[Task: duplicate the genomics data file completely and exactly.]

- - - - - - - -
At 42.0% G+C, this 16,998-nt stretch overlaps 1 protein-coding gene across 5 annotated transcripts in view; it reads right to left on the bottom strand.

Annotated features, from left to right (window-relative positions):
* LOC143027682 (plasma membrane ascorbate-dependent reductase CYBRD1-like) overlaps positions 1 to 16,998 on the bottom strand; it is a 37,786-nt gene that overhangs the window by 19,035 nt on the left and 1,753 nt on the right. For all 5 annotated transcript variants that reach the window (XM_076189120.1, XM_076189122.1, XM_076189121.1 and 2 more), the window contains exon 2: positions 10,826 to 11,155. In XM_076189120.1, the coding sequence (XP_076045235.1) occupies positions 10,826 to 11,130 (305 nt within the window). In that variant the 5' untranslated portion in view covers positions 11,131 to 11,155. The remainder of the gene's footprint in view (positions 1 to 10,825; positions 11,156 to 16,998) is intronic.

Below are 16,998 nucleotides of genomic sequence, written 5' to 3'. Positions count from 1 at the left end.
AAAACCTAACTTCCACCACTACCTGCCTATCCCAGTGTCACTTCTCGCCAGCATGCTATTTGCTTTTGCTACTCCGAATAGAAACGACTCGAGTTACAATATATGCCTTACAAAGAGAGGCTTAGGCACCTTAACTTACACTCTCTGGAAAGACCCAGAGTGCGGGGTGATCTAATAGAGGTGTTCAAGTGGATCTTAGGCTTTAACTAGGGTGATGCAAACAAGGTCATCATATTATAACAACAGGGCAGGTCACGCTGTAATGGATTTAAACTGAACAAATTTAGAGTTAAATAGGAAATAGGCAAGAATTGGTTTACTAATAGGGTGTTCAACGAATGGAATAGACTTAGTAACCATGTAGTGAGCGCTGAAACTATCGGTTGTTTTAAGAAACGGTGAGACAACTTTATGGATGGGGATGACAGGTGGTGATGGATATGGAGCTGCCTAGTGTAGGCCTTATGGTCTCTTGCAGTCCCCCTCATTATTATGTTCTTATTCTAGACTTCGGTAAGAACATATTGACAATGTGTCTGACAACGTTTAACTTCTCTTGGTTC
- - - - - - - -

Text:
At 42.0% G+C, this 16,998-nt stretch overlaps 1 protein-coding gene across 5 annotated transcripts in view; it reads right to left on the bottom strand.

Annotated features, from left to right (window-relative positions):
* LOC143027682 (plasma membrane ascorbate-dependent reductase CYBRD1-like) overlaps positions 1 to 16,998 on the bottom strand; it is a 37,786-nt gene that overhangs the window by 19,035 nt on the left and 1,753 nt on the right. For all 5 annotated transcript variants that reach the window (XM_076189120.1, XM_076189122.1, XM_076189121.1 and 2 more), the window contains exon 2: positions 10,826 to 11,155. In XM_076189120.1, the coding sequence (XP_076045235.1) occupies positions 10,826 to 11,130 (305 nt within the window). In that variant the 5' untranslated portion in view covers positions 11,131 to 11,155. The remainder of the gene's footprint in view (positions 1 to 10,825; positions 11,156 to 16,998) is intronic.

Below are 16,998 nucleotides of genomic sequence, written 5' to 3'. Positions count from 1 at the left end.
AAAACCTAACTTCCACCACTACCTGCCTATCCCAGTGTCACTTCTCGCCAGCATGCTATTTGCTTTTGCTACTCCGAATAGAAACGACTCGAGTTACAATATATGCCTTACAAAGAGAGGCTTAGGCACCTTAACTTACACTCTCTGGAAAGACCCAGAGTGCGGGGTGATCTAATAGAGGTGTTCAAGTGGATCTTAGGCTTTAACTAGGGTGATGCAAACAAGGTCATCATATTATAACAACAGGGCAGGTCACGCTGTAATGGATTTAAACTGAACAAATTTAGAGTTAAATAGGAAATAGGCAAGAATTGGTTTACTAATAGGGTGTTCAACGAATGGAATAGACTTAGTAACCATGTAGTGAGCGCTGAAACTATCGGTTGTTTTAAGAAACGGTGAGACAACTTTATGGATGGGGATGACAGGTGGTGATGGATATGGAGCTGCCTAGTGTAGGCCTTATGGTCTCTTGCAGTCCCCCTCATTATTATGTTCTTATTCTAGACTTCGGTAAGAACATATTGACAATGTGTCTGACAACGTTTAACTTCTCTTGGTTC